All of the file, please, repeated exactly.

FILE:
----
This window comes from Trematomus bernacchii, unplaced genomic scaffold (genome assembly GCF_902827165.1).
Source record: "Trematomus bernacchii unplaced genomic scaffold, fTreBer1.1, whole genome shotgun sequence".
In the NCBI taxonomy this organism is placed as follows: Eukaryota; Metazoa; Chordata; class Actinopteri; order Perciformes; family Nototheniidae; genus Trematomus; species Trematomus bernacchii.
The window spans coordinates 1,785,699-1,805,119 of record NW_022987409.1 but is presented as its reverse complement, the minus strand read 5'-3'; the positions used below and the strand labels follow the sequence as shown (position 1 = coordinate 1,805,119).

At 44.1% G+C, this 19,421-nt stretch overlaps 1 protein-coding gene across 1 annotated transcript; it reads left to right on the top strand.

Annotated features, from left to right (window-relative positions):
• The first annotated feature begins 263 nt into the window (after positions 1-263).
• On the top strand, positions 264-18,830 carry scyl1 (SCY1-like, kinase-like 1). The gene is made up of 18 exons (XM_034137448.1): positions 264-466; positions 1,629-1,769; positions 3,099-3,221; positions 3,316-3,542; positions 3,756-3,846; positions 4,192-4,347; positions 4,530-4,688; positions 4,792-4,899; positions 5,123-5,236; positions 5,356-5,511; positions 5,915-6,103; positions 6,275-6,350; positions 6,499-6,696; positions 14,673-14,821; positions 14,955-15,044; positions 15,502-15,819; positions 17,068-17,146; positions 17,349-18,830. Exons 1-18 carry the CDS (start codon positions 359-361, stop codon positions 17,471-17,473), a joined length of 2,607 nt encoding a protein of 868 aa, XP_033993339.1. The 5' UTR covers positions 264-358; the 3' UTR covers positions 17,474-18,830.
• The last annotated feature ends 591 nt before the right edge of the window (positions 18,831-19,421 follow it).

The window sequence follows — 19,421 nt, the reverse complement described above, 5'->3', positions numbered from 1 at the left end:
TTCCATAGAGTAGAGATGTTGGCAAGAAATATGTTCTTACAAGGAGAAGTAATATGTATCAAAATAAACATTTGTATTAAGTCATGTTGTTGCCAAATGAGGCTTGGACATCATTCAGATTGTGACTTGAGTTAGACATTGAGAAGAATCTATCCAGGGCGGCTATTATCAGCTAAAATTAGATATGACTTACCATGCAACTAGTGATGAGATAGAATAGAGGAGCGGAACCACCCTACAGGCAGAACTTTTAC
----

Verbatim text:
This window comes from Trematomus bernacchii, unplaced genomic scaffold (genome assembly GCF_902827165.1).
Source record: "Trematomus bernacchii unplaced genomic scaffold, fTreBer1.1, whole genome shotgun sequence".
In the NCBI taxonomy this organism is placed as follows: Eukaryota; Metazoa; Chordata; class Actinopteri; order Perciformes; family Nototheniidae; genus Trematomus; species Trematomus bernacchii.
The window spans coordinates 1,785,699-1,805,119 of record NW_022987409.1 but is presented as its reverse complement, the minus strand read 5'-3'; the positions used below and the strand labels follow the sequence as shown (position 1 = coordinate 1,805,119).

At 44.1% G+C, this 19,421-nt stretch overlaps 1 protein-coding gene across 1 annotated transcript; it reads left to right on the top strand.

Annotated features, from left to right (window-relative positions):
• The first annotated feature begins 263 nt into the window (after positions 1-263).
• On the top strand, positions 264-18,830 carry scyl1 (SCY1-like, kinase-like 1). The gene is made up of 18 exons (XM_034137448.1): positions 264-466; positions 1,629-1,769; positions 3,099-3,221; positions 3,316-3,542; positions 3,756-3,846; positions 4,192-4,347; positions 4,530-4,688; positions 4,792-4,899; positions 5,123-5,236; positions 5,356-5,511; positions 5,915-6,103; positions 6,275-6,350; positions 6,499-6,696; positions 14,673-14,821; positions 14,955-15,044; positions 15,502-15,819; positions 17,068-17,146; positions 17,349-18,830. Exons 1-18 carry the CDS (start codon positions 359-361, stop codon positions 17,471-17,473), a joined length of 2,607 nt encoding a protein of 868 aa, XP_033993339.1. The 5' UTR covers positions 264-358; the 3' UTR covers positions 17,474-18,830.
• The last annotated feature ends 591 nt before the right edge of the window (positions 18,831-19,421 follow it).

The window sequence follows — 19,421 nt, the reverse complement described above, 5'->3', positions numbered from 1 at the left end:
TTCCATAGAGTAGAGATGTTGGCAAGAAATATGTTCTTACAAGGAGAAGTAATATGTATCAAAATAAACATTTGTATTAAGTCATGTTGTTGCCAAATGAGGCTTGGACATCATTCAGATTGTGACTTGAGTTAGACATTGAGAAGAATCTATCCAGGGCGGCTATTATCAGCTAAAATTAGATATGACTTACCATGCAACTAGTGATGAGATAGAATAGAGGAGCGGAACCACCCTACAGGCAGAACTTTTAC